The east coast of Hawaii's Big Island is often cloud-covered and rain is very common. Lush rainforests with tropical plants and flowers are the result. Kalopa State Park sits at ~2000 ft elevation a few miles inland, and is not so well known among visitors. It's a shame, as this park is a fabulous example of indigenous plant preservation and restoration. I like to call it the "Muir Woods" of Hawaii. The trees are dense and the light is almost always very flat and dim due to the cloud cover.
The park was set aside decades ago at a time when all the surrounding hills were being planted with sugarcane. Ironically, the sugarcane is now gone and the same surrounding hills are now densely planted with very non-indigenous Eucalyptus trees. A small buffer of meadow separates the "Euc" groves from the park forest of palms and tropical plants.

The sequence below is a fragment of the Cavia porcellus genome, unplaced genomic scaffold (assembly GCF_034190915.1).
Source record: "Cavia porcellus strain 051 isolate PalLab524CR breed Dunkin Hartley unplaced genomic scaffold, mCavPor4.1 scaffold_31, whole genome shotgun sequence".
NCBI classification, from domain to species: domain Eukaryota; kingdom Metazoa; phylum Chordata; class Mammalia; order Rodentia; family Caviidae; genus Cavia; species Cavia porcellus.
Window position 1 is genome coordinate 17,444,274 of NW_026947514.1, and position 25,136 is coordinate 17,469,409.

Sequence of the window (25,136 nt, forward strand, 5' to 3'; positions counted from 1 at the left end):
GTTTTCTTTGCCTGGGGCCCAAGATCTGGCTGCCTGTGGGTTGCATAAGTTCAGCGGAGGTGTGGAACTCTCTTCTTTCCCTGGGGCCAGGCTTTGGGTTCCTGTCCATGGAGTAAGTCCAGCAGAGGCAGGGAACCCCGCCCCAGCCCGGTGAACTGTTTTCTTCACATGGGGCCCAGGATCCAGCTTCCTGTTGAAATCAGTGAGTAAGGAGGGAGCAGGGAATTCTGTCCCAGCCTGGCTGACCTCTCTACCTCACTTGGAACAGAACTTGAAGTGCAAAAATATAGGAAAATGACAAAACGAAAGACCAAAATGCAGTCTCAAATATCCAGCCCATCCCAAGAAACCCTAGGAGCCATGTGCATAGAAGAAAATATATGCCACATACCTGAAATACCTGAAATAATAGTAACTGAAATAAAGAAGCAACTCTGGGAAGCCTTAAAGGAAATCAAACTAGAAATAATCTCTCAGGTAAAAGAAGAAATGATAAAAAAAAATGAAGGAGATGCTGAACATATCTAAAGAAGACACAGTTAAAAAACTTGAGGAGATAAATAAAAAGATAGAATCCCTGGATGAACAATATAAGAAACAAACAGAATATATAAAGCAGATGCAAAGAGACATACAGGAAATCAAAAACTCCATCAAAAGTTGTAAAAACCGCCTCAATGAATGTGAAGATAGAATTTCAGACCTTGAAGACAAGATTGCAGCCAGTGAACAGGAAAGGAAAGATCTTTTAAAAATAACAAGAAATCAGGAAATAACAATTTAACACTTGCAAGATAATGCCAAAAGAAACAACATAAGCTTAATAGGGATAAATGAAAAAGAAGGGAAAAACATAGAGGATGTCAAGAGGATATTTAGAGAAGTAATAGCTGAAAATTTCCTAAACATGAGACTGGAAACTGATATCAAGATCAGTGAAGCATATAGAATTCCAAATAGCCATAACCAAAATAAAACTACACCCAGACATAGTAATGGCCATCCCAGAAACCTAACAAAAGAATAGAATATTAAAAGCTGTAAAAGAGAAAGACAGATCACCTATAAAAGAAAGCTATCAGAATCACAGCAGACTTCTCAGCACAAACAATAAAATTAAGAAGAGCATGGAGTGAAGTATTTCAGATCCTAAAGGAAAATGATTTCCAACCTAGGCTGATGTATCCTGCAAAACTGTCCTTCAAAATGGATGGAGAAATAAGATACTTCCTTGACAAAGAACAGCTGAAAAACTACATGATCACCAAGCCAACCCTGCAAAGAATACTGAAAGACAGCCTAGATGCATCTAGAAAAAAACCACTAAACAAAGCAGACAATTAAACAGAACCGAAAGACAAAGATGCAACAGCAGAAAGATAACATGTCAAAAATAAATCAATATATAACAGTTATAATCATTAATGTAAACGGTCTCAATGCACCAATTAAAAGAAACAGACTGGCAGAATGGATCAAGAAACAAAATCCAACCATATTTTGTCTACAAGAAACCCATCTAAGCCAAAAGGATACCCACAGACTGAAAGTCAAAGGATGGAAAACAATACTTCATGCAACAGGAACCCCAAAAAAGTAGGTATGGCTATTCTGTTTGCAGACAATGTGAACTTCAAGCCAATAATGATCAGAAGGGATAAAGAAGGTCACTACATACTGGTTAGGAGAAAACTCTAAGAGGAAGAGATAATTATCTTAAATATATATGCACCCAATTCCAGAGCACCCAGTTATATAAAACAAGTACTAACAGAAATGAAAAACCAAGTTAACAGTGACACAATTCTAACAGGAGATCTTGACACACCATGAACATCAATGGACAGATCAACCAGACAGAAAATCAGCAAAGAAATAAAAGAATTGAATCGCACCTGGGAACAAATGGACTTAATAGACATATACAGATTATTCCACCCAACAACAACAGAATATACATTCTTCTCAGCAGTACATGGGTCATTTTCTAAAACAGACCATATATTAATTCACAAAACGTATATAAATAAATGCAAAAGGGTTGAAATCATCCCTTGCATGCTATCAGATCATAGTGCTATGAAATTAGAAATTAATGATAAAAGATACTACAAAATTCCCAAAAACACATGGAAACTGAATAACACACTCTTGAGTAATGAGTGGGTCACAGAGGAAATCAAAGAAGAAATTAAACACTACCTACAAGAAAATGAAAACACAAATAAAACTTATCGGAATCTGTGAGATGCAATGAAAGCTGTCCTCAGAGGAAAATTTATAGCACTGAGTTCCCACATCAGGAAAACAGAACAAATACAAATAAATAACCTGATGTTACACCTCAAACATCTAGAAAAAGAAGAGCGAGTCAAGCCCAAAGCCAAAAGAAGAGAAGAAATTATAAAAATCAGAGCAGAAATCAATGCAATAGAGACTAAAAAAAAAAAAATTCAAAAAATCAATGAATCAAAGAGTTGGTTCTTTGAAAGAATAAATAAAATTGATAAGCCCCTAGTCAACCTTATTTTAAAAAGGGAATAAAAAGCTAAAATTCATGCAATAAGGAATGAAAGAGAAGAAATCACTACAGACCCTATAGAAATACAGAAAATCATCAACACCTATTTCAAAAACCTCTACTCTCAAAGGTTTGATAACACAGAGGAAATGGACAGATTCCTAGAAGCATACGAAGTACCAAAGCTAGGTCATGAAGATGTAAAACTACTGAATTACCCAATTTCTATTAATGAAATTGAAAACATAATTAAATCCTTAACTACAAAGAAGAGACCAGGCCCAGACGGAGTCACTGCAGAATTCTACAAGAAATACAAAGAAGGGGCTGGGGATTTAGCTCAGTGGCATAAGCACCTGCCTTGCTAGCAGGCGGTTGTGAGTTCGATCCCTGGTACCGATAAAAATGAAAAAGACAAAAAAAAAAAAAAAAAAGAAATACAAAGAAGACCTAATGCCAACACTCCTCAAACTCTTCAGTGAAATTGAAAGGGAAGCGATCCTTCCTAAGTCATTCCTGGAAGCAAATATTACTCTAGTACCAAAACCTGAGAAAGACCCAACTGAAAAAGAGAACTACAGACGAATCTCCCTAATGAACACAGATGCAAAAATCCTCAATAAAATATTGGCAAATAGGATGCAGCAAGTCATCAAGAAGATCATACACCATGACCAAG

While hiking in the near-darkness of the park one morning, I saw this view of the Euc grove through the trees and across the adjacent meadow. It struck me as a beautiful but exceedingly un-Hawaiian scene, more like something I might find in northern California. The flat light worked to advantage, providing just enough illumination to give some definition and shape to the various tones in the trees and grasses while preserving detail deep into the grove itself.
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Dimitri Vasileiou • Editor